Cracks and related defects of interest have dimensions large with respect to the wavelengths of visible light, and thus will efficiently scatter such light. Due to the typical geometries involved, the light will scatter in many directions. There is always a significant amount of scattering that occurs in the plane normal to the fiber, and that occurs whether or not a defect is present. The scattered light that we have shown to be unique to the fiber defect occurs outside the normal plane. According to the invention, this "off-plane" scattering is monitored to reveal defects that give rise to breaks in the fiber.
FIGS. 1A and 1B are schematic diagrams viewed from the side and top, respectively, of an apparatus for monitoring fiber defects in accordance with the invention;
FIG. 2 is a representation of a length of an optical fiber showing actual defects identified by the letters "A through H";
FIGS. 3A and 3B are output traces from a detector arranged to monitor fiber defects from the front and back of the fiber, respectively, with the traces related to the defects "A through H" of FIG. 2; and
FIG. 4 is a schematic representation similar to FIG. 1 of an alternative arrangement of the detection apparatus.
FIG. 1 shows the basic elements for obtaining the light scattered off-plane from the fiber. A source of monochromatic light 10 is directed through a lens or lens system, shown here as a cylindrical lens 11, to focus a slit of light onto the fiber 12. The beam incident on the fiber advantageously has an in-plane width large enough to include the fiber diameter so as to reveal defects over the whole fiber cross section. The out-of-plane width of the beam is correspondingly small. Since the refracted beam may scatter off defects inside as well as on both front and back surfaces of the fiber, it is preferred, but not required, to have the beam incident on the fiber polarized to minimize reflection losses. The optional polarizer is indicated schematically in FIG. 1A. Refracted light scattered off-plane is collimated by lens 13 and detected by photodetector 14. The important feature of the detector is its location off the axis of the incident beam (FIG. 1B). Off-plane light will appear more or less at any angle in the quadrant shown, although we have found that it appears typically most intense at around 15° to the beam axis. A placement angle of 5° to 70° would produce acceptable results. Viewed from the side, (FIG. 1A), the detector may be placed at any position around the plane "behind" the fiber. The useful angle is 5° to 175° from the fiber axis. A preferred placement is 30° ± 10°.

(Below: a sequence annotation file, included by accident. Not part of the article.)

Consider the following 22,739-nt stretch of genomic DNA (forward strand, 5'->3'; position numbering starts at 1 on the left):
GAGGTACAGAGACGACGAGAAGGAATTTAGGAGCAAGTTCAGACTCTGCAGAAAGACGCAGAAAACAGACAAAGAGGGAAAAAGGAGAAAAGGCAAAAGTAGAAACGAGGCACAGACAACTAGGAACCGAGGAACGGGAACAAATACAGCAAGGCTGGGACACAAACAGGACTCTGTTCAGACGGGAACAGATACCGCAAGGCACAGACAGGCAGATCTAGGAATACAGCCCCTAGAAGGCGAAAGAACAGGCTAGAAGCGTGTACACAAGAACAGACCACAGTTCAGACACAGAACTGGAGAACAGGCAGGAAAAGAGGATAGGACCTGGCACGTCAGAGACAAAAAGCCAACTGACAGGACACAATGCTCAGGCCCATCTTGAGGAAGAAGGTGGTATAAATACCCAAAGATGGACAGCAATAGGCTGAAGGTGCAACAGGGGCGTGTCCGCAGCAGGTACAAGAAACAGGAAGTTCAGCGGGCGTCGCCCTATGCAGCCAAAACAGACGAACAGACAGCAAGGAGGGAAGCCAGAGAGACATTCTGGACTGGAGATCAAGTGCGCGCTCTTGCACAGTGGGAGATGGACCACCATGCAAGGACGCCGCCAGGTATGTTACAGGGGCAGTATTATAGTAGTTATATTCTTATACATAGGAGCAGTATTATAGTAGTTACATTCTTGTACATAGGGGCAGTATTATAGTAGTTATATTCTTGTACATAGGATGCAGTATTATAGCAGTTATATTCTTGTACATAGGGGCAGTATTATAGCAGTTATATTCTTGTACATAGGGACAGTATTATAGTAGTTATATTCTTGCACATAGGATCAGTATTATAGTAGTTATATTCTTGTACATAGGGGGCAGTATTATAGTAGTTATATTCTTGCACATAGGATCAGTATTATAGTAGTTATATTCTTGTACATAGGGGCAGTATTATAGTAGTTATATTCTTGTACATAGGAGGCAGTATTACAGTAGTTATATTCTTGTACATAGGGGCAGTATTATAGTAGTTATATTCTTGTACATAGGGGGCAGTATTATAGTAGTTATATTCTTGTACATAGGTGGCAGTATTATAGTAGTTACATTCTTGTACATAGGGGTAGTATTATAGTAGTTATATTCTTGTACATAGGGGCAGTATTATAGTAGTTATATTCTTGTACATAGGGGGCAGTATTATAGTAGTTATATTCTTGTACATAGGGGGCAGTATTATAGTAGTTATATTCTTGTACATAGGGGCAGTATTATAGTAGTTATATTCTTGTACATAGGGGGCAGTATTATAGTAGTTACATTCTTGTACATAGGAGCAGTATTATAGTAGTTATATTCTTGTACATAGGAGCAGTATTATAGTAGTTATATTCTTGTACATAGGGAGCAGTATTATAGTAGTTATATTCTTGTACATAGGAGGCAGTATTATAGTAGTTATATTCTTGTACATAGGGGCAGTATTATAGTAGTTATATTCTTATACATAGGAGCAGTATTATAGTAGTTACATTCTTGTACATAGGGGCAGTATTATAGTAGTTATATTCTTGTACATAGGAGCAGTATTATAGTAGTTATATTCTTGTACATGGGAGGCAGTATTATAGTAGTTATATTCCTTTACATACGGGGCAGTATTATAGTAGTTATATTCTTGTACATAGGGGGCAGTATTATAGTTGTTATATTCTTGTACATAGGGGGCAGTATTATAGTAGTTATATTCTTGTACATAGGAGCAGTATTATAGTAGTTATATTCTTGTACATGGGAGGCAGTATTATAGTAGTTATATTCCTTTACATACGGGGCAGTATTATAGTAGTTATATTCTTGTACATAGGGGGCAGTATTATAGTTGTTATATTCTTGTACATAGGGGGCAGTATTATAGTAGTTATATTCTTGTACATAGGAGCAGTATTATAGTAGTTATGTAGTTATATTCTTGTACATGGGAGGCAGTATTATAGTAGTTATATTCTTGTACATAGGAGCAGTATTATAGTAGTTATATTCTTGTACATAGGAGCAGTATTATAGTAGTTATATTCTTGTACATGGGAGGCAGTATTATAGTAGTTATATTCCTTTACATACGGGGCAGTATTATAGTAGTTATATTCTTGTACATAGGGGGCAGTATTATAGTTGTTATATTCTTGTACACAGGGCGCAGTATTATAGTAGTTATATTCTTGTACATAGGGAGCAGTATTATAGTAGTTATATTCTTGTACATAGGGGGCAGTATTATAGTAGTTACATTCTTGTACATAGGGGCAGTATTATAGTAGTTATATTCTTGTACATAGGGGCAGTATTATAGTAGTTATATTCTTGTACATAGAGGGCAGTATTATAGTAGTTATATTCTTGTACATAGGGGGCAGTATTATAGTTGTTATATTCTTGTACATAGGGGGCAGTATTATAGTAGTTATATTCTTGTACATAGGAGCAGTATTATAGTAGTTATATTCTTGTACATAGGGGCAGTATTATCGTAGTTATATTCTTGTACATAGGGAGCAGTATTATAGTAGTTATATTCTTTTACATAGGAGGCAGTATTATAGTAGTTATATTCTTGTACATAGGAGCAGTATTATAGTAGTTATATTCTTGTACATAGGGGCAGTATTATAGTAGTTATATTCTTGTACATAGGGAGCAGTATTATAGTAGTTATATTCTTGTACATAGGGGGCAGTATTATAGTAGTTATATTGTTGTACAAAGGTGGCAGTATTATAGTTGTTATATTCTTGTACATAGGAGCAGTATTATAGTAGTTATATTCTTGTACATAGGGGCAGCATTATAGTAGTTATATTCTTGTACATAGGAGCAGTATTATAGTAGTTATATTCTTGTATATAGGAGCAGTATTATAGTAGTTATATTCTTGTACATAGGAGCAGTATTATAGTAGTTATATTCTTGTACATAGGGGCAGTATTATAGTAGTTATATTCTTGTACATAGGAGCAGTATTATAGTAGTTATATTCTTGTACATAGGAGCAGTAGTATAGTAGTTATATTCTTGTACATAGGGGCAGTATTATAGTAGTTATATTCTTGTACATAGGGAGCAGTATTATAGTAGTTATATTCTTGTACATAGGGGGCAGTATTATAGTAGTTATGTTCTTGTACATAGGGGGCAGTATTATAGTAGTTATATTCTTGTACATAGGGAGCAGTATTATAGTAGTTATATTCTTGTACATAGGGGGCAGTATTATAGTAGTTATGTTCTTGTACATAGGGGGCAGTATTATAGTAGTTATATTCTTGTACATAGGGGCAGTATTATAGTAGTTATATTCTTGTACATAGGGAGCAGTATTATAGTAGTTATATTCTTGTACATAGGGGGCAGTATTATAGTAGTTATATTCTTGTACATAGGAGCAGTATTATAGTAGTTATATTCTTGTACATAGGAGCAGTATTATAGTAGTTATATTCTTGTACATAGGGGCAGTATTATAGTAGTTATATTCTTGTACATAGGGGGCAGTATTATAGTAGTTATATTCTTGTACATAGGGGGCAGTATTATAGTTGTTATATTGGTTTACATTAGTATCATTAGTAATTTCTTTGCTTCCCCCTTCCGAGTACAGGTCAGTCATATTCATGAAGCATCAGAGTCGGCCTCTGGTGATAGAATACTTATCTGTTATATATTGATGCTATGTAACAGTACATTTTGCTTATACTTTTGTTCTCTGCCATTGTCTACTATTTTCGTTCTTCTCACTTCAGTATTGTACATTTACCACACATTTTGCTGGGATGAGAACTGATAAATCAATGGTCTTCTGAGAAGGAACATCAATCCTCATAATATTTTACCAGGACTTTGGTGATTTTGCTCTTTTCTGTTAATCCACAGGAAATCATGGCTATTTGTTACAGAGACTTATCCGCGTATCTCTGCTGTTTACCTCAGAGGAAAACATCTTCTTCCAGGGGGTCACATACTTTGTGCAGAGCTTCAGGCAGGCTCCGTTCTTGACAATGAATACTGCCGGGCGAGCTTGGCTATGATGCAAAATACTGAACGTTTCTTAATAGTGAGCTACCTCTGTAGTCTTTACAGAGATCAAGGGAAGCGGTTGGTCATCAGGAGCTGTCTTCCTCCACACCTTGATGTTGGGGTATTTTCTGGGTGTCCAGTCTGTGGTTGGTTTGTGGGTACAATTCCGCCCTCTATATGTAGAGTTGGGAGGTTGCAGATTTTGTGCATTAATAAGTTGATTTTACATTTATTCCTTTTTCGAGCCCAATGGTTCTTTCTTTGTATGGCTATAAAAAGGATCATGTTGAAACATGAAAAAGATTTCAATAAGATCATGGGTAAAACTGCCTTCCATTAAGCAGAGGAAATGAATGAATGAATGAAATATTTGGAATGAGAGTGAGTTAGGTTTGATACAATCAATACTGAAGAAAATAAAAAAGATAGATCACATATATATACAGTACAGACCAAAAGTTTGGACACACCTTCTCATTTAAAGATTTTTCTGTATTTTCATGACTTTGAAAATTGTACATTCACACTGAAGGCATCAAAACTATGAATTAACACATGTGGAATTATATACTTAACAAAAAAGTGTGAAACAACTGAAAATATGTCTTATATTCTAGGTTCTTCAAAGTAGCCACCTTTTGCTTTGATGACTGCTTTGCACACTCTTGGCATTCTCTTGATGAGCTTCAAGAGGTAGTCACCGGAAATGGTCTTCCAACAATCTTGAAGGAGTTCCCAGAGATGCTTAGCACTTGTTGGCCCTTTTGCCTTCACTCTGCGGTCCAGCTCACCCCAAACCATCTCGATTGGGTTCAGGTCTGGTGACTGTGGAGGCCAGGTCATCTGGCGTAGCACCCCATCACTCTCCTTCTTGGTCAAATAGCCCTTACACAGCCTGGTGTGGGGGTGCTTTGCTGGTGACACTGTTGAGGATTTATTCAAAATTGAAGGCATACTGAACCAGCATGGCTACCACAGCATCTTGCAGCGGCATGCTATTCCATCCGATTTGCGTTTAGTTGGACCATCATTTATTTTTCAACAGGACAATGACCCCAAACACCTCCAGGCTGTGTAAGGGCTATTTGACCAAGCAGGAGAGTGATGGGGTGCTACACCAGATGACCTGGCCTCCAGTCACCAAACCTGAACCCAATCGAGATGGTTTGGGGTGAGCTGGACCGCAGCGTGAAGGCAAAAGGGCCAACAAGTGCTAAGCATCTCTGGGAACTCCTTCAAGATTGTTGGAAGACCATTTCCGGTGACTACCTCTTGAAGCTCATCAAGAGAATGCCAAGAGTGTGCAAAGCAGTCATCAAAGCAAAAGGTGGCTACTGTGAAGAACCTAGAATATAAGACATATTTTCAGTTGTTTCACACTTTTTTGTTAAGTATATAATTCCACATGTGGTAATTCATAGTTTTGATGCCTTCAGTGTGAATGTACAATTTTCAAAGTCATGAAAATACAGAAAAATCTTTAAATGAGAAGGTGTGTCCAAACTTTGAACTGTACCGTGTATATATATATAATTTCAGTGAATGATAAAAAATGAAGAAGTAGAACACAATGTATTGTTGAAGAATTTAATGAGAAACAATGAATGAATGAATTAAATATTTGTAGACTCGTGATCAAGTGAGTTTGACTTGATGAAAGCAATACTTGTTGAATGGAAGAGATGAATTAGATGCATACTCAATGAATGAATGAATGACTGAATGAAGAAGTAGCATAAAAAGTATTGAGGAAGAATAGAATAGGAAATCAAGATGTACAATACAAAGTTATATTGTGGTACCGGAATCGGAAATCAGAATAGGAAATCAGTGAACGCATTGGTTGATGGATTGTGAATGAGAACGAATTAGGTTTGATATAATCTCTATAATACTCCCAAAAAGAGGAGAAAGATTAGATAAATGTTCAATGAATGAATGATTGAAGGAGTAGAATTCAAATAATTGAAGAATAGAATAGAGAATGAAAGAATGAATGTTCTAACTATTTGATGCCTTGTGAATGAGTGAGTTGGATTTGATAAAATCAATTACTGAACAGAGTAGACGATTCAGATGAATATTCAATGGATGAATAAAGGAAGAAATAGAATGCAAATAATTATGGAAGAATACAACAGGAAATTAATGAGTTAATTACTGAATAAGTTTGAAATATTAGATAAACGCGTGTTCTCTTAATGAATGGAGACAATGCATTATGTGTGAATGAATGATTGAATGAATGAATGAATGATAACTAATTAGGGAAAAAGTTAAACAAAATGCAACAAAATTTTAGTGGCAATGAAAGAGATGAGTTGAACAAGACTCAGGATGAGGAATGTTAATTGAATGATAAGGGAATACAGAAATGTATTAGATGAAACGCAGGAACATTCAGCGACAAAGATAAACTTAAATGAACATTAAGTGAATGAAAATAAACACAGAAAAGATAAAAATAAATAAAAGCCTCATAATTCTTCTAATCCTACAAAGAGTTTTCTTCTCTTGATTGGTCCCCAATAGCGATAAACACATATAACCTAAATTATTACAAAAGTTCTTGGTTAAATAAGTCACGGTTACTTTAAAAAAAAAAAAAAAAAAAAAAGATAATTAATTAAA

It is evident at this point that a plurality of detectors may be preferred over a single detector, although we have demonstrated that a single detector can be used effectively. Using multiple detectors one can take advantage more effectively of the fact that the pattern of radiation scattered from a defect can reveal the nature of that defect. Thus, we have been able to distinguish micro-cracks capable of causing fiber breaks from dirt particles that are removable with cleaning.
Moreover, since the cracks or other surface defects of interest typically do not scatter light isotropically, the intensity of the scattered light at a given detector location is likely to vary with the extent and orientation of the defect. If more of the radiation pattern can be analyzed, the nature, size and orientation of the defect is revealed.
There are a variety of potential responses to the detection of defects in the fiber. If the fiber is monitored as it is drawn the drawing conditions can be adjusted to eliminate the defects, or reduce their severity or number. The apparatus can be designed to mark the defect with dye or paint at a given servo signal from the photomultiplier. The most likely response in a commericial installation is to sever the fiber at or near the point of the defect and then begin a new length, or splice the fiber after eliminating the section containing the defect.
The defect detection technique of this invention was demonstrated using the following embodiment.